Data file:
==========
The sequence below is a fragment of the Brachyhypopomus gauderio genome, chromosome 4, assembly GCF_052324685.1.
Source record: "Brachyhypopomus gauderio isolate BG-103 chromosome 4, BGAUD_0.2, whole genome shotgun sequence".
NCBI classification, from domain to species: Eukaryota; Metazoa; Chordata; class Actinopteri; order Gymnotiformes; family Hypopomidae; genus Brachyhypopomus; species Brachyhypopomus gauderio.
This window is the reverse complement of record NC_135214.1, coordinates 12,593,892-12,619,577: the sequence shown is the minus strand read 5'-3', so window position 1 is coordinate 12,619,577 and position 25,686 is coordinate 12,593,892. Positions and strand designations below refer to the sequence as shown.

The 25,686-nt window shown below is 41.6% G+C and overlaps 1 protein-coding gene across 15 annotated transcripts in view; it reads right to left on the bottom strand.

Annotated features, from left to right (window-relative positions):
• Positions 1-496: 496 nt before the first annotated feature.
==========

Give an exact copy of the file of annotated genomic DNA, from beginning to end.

The sequence below is a fragment of the Brachyhypopomus gauderio genome, chromosome 4, assembly GCF_052324685.1.
Source record: "Brachyhypopomus gauderio isolate BG-103 chromosome 4, BGAUD_0.2, whole genome shotgun sequence".
NCBI classification, from domain to species: Eukaryota; Metazoa; Chordata; class Actinopteri; order Gymnotiformes; family Hypopomidae; genus Brachyhypopomus; species Brachyhypopomus gauderio.
This window is the reverse complement of record NC_135214.1, coordinates 12,593,892-12,619,577: the sequence shown is the minus strand read 5'-3', so window position 1 is coordinate 12,619,577 and position 25,686 is coordinate 12,593,892. Positions and strand designations below refer to the sequence as shown.

The 25,686-nt window shown below is 41.6% G+C and overlaps 1 protein-coding gene across 15 annotated transcripts in view; it reads right to left on the bottom strand.

Annotated features, from left to right (window-relative positions):
• Positions 1-496: 496 nt before the first annotated feature.